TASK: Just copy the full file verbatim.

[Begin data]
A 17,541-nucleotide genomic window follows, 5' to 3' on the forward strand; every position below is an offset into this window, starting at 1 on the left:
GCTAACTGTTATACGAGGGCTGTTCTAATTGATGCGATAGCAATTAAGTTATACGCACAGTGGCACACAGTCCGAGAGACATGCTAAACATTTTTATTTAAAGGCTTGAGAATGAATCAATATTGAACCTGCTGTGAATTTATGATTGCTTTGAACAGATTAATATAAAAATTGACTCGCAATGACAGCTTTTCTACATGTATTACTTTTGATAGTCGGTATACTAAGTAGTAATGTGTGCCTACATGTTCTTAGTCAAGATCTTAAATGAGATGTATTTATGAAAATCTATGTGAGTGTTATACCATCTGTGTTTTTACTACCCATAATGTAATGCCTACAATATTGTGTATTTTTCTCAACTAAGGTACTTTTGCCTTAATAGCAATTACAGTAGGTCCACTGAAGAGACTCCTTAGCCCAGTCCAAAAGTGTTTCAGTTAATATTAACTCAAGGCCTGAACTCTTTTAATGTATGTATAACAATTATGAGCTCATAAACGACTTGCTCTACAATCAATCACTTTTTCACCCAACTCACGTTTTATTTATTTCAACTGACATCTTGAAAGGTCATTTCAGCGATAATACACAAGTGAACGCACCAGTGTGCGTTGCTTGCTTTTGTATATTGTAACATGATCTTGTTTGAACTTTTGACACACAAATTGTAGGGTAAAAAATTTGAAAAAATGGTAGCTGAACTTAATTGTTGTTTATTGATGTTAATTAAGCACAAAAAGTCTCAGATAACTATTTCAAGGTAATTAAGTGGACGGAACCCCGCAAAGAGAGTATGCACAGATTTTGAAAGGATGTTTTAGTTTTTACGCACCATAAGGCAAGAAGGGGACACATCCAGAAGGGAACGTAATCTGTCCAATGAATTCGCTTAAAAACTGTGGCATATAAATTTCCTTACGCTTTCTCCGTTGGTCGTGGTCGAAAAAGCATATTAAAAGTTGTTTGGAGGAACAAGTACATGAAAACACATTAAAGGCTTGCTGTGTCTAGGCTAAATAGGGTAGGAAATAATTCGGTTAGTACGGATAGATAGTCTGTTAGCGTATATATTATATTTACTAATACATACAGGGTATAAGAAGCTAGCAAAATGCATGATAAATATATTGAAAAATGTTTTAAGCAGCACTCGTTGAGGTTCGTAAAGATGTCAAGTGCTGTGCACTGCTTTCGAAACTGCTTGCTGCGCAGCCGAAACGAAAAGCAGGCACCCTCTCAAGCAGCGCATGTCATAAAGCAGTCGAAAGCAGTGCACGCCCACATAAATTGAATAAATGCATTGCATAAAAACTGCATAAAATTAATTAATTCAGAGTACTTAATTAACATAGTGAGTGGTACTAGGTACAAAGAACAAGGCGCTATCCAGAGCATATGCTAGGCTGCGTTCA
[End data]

A 17,541-nucleotide genomic window follows, 5' to 3' on the forward strand; every position below is an offset into this window, starting at 1 on the left:
GCTAACTGTTATACGAGGGCTGTTCTAATTGATGCGATAGCAATTAAGTTATACGCACAGTGGCACACAGTCCGAGAGACATGCTAAACATTTTTATTTAAAGGCTTGAGAATGAATCAATATTGAACCTGCTGTGAATTTATGATTGCTTTGAACAGATTAATATAAAAATTGACTCGCAATGACAGCTTTTCTACATGTATTACTTTTGATAGTCGGTATACTAAGTAGTAATGTGTGCCTACATGTTCTTAGTCAAGATCTTAAATGAGATGTATTTATGAAAATCTATGTGAGTGTTATACCATCTGTGTTTTTACTACCCATAATGTAATGCCTACAATATTGTGTATTTTTCTCAACTAAGGTACTTTTGCCTTAATAGCAATTACAGTAGGTCCACTGAAGAGACTCCTTAGCCCAGTCCAAAAGTGTTTCAGTTAATATTAACTCAAGGCCTGAACTCTTTTAATGTATGTATAACAATTATGAGCTCATAAACGACTTGCTCTACAATCAATCACTTTTTCACCCAACTCACGTTTTATTTATTTCAACTGACATCTTGAAAGGTCATTTCAGCGATAATACACAAGTGAACGCACCAGTGTGCGTTGCTTGCTTTTGTATATTGTAACATGATCTTGTTTGAACTTTTGACACACAAATTGTAGGGTAAAAAATTTGAAAAAATGGTAGCTGAACTTAATTGTTGTTTATTGATGTTAATTAAGCACAAAAAGTCTCAGATAACTATTTCAAGGTAATTAAGTGGACGGAACCCCGCAAAGAGAGTATGCACAGATTTTGAAAGGATGTTTTAGTTTTTACGCACCATAAGGCAAGAAGGGGACACATCCAGAAGGGAACGTAATCTGTCCAATGAATTCGCTTAAAAACTGTGGCATATAAATTTCCTTACGCTTTCTCCGTTGGTCGTGGTCGAAAAAGCATATTAAAAGTTGTTTGGAGGAACAAGTACATGAAAACACATTAAAGGCTTGCTGTGTCTAGGCTAAATAGGGTAGGAAATAATTCGGTTAGTACGGATAGATAGTCTGTTAGCGTATATATTATATTTACTAATACATACAGGGTATAAGAAGCTAGCAAAATGCATGATAAATATATTGAAAAATGTTTTAAGCAGCACTCGTTGAGGTTCGTAAAGATGTCAAGTGCTGTGCACTGCTTTCGAAACTGCTTGCTGCGCAGCCGAAACGAAAAGCAGGCACCCTCTCAAGCAGCGCATGTCATAAAGCAGTCGAAAGCAGTGCACGCCCACATAAATTGAATAAATGCATTGCATAAAAACTGCATAAAATTAATTAATTCAGAGTACTTAATTAACATAGTGAGTGGTACTAGGTACAAAGAACAAGGCGCTATCCAGAGCATATGCTAGGCTGCGTTCA